Home of Michael Perry – New York Times Bestselling Author, Humorist, Singer/Songwriter, Intermittent Pig Farmer

Posts Tagged ‘Writing’

Why I Love Indies

If you’re planning a whitewater rafting trip down an alligator-infested lava flow without a life preserver, may I suggest you retain the manager of your local independent bookstore as a guide? In the world of books and publishing, few have been more buffeted by change and circumstance than your local “indie,” and if there’s one still standing in your neighborhood, I can pretty much guarantee its run by hard-working optimistic survivors with one potentially fatal weakness: they love books, and just won’t quit.

And thank goodness for that. Thirteen years ago, when Population 485 was released, it was hand-sold into existence by independent booksellers–but they just won’t quit.

How do I know?

Because thirteen years later, out of the blue, I get an email with proof that the indie crew is still out there, hand-selling every day:

2015 MIBA list

I don’t know why it’s back on the list. But I know it didn’t pop back up there on its own. Thank you, indies.


New Writing Lesson for an Old Dog

At 50, and about 25 years into this accidental author thing (cheesehead farm boy with a nursing degree stumbles into typing), I lately find myself regularly revisiting–both in life and in writing–how best to navigate whatever time remains. In fact, I was noodling on this idea in a recent newspaper column:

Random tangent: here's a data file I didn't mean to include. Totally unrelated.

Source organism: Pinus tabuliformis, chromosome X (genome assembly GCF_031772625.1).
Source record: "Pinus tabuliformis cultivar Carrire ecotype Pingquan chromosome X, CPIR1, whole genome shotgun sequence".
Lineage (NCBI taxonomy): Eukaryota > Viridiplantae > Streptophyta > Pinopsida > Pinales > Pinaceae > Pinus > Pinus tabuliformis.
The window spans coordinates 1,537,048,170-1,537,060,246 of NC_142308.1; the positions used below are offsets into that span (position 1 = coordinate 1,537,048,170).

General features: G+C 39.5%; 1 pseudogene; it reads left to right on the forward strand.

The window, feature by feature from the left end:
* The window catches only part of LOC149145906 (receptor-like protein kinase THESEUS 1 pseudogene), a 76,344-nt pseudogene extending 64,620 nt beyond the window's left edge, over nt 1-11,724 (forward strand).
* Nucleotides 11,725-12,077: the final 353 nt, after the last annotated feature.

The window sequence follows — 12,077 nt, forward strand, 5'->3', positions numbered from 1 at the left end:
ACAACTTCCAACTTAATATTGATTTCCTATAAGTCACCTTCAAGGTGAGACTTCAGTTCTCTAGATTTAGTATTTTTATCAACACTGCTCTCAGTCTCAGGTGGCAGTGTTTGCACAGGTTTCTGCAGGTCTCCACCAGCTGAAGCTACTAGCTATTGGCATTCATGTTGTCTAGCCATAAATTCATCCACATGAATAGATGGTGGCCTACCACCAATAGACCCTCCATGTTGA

Having crossed the 50-year yard line, I’m as susceptible as the next person to fond reminiscence and the temptations of revisitation and regurgitation as a substitute for facing the future. Or encouraging the future. My demeanor is a perpetual minute-by-minute work in progress, but one of the things I’ve really been focusing on lately is the way folks seem to take one of two turns as they age: some dig their heels in and make themselves as wide as possible so as to hold back the tide; others keep moving forward while re-energizing themselves on the power of the young and the new. Somewhere in there is the balance, and I’m nowhere near to achieving it, but lately am leaning toward the second path. And for the record, I am talking about trying new thoughts and ideas as opposed to getting a sporty car or a new hairstyle. Regarding the former, I prefer old pickups; regarding the latter, the options just aren’t there.

It is popular to impugn social media as a low-culture time-suck, and I’m a guy who’s watched a few slo-mo puke GIFs in his time, but our interconnected electronic world is also a glorious thicket of tangents often leading to enlightenment. That is for a much longer essay, but in short we are led to learn things we need to learn, even if by accident, and we learn them from people that in another life and time we would have never come to know.